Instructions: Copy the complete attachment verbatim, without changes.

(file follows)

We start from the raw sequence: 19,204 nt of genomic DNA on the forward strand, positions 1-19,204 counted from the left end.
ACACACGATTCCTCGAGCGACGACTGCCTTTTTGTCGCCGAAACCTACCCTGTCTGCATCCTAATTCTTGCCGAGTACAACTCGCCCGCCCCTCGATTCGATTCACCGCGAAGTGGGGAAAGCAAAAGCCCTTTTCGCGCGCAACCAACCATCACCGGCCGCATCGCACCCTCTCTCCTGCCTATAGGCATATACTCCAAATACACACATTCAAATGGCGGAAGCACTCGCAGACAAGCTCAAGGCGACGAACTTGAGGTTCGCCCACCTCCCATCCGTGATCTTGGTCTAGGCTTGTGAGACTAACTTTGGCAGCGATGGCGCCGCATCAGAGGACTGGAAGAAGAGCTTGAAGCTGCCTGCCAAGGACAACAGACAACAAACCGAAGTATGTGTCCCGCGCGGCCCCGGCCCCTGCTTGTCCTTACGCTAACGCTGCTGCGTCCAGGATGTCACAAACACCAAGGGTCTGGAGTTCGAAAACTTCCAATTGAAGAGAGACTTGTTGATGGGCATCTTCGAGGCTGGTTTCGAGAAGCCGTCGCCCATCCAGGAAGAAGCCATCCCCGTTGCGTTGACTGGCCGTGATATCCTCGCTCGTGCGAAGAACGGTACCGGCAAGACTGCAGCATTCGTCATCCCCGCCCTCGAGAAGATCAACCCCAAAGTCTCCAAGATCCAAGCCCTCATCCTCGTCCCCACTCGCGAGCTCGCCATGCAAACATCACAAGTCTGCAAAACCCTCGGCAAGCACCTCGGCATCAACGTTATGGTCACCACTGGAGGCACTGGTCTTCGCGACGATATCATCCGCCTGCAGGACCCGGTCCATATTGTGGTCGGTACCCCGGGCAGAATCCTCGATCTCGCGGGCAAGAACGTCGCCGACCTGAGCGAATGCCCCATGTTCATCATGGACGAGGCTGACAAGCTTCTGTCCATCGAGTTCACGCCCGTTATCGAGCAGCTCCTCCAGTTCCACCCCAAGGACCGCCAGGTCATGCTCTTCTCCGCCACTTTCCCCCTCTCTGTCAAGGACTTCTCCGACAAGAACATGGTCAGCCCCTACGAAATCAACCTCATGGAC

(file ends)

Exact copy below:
We start from the raw sequence: 19,204 nt of genomic DNA on the forward strand, positions 1-19,204 counted from the left end.
ACACACGATTCCTCGAGCGACGACTGCCTTTTTGTCGCCGAAACCTACCCTGTCTGCATCCTAATTCTTGCCGAGTACAACTCGCCCGCCCCTCGATTCGATTCACCGCGAAGTGGGGAAAGCAAAAGCCCTTTTCGCGCGCAACCAACCATCACCGGCCGCATCGCACCCTCTCTCCTGCCTATAGGCATATACTCCAAATACACACATTCAAATGGCGGAAGCACTCGCAGACAAGCTCAAGGCGACGAACTTGAGGTTCGCCCACCTCCCATCCGTGATCTTGGTCTAGGCTTGTGAGACTAACTTTGGCAGCGATGGCGCCGCATCAGAGGACTGGAAGAAGAGCTTGAAGCTGCCTGCCAAGGACAACAGACAACAAACCGAAGTATGTGTCCCGCGCGGCCCCGGCCCCTGCTTGTCCTTACGCTAACGCTGCTGCGTCCAGGATGTCACAAACACCAAGGGTCTGGAGTTCGAAAACTTCCAATTGAAGAGAGACTTGTTGATGGGCATCTTCGAGGCTGGTTTCGAGAAGCCGTCGCCCATCCAGGAAGAAGCCATCCCCGTTGCGTTGACTGGCCGTGATATCCTCGCTCGTGCGAAGAACGGTACCGGCAAGACTGCAGCATTCGTCATCCCCGCCCTCGAGAAGATCAACCCCAAAGTCTCCAAGATCCAAGCCCTCATCCTCGTCCCCACTCGCGAGCTCGCCATGCAAACATCACAAGTCTGCAAAACCCTCGGCAAGCACCTCGGCATCAACGTTATGGTCACCACTGGAGGCACTGGTCTTCGCGACGATATCATCCGCCTGCAGGACCCGGTCCATATTGTGGTCGGTACCCCGGGCAGAATCCTCGATCTCGCGGGCAAGAACGTCGCCGACCTGAGCGAATGCCCCATGTTCATCATGGACGAGGCTGACAAGCTTCTGTCCATCGAGTTCACGCCCGTTATCGAGCAGCTCCTCCAGTTCCACCCCAAGGACCGCCAGGTCATGCTCTTCTCCGCCACTTTCCCCCTCTCTGTCAAGGACTTCTCCGACAAGAACATGGTCAGCCCCTACGAAATCAACCTCATGGAC